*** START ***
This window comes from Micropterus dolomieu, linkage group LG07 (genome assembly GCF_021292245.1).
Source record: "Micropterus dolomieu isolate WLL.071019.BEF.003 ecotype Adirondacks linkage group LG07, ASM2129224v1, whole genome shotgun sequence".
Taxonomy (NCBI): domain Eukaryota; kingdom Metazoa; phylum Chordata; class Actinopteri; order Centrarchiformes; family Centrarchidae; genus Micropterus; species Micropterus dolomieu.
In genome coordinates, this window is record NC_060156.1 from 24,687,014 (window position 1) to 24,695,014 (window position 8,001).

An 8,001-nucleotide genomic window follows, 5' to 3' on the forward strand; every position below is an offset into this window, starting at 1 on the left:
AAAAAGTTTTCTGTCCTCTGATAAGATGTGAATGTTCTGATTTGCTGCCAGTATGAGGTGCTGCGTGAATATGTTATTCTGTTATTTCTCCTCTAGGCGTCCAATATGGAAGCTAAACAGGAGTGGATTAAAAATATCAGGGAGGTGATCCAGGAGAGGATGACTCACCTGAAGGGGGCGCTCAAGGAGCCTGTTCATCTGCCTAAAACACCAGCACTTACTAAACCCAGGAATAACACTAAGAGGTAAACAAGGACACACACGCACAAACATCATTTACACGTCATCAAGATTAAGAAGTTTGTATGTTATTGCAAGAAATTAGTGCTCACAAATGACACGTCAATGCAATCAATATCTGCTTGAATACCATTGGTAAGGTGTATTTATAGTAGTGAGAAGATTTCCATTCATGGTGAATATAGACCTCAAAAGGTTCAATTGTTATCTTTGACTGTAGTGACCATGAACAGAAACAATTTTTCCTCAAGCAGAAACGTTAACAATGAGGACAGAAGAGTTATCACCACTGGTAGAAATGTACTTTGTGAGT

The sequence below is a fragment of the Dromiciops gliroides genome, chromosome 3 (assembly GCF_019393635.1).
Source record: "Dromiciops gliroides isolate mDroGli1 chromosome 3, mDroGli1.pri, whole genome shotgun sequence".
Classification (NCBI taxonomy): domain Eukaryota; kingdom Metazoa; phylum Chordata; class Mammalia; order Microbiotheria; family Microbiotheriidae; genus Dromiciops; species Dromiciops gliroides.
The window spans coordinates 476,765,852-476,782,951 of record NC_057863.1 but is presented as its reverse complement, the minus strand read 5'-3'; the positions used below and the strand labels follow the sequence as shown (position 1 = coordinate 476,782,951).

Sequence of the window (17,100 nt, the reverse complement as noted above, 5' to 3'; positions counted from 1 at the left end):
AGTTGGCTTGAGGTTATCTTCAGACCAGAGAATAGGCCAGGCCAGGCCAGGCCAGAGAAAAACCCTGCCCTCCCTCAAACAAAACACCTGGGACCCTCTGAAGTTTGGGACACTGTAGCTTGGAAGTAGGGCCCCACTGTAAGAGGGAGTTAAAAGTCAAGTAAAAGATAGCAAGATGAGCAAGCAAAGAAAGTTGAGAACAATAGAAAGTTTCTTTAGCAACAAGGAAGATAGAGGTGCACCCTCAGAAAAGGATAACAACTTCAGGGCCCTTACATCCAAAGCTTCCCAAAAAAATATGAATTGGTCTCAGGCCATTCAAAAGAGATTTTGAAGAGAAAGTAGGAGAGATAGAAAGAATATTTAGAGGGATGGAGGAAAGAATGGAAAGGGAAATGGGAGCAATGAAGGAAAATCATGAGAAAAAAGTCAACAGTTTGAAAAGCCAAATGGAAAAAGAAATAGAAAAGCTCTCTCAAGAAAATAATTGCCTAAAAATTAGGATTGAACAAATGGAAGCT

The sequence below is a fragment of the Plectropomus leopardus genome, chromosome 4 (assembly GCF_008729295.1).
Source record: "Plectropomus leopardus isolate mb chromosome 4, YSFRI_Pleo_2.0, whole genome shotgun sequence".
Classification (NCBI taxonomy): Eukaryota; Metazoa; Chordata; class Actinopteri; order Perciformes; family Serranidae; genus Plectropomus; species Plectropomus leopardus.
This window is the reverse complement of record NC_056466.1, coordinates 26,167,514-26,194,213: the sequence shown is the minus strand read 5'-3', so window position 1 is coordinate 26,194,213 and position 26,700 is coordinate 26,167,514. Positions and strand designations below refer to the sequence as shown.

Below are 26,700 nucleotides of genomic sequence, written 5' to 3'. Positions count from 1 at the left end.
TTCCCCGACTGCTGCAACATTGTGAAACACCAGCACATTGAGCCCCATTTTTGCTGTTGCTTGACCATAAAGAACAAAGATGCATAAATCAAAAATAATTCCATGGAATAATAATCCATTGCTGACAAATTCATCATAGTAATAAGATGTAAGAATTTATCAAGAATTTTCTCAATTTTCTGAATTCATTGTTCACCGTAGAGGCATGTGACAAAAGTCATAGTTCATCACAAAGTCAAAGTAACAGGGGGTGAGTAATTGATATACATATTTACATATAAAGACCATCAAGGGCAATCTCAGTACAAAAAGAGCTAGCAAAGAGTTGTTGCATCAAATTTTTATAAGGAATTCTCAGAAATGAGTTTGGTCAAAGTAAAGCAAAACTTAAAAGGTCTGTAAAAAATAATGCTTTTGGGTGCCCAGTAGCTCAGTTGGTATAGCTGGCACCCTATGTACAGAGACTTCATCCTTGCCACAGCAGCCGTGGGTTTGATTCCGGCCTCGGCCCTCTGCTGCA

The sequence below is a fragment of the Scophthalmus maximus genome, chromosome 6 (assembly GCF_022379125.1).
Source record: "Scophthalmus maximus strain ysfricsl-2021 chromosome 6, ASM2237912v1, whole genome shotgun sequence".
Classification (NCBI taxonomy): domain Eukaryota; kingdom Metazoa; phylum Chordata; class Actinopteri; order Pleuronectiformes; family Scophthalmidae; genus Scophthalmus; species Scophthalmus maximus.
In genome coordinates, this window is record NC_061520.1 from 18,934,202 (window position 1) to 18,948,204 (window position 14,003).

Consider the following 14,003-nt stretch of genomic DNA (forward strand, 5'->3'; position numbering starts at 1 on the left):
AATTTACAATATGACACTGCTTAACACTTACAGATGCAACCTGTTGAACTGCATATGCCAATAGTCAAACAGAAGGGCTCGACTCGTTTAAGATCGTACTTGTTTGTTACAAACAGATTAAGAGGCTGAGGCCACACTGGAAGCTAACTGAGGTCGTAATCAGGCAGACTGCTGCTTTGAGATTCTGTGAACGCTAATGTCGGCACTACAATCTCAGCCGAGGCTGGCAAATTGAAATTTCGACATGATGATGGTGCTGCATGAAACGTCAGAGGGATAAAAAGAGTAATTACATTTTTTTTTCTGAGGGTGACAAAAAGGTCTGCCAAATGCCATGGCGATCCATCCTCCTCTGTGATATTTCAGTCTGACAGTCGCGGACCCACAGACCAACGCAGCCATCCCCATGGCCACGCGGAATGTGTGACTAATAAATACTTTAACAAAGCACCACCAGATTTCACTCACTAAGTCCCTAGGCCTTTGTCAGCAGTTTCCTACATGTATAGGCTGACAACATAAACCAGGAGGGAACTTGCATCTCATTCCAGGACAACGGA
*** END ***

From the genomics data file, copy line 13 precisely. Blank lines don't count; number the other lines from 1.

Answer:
The sequence below is a fragment of the Plectropomus leopardus genome, chromosome 4 (assembly GCF_008729295.1).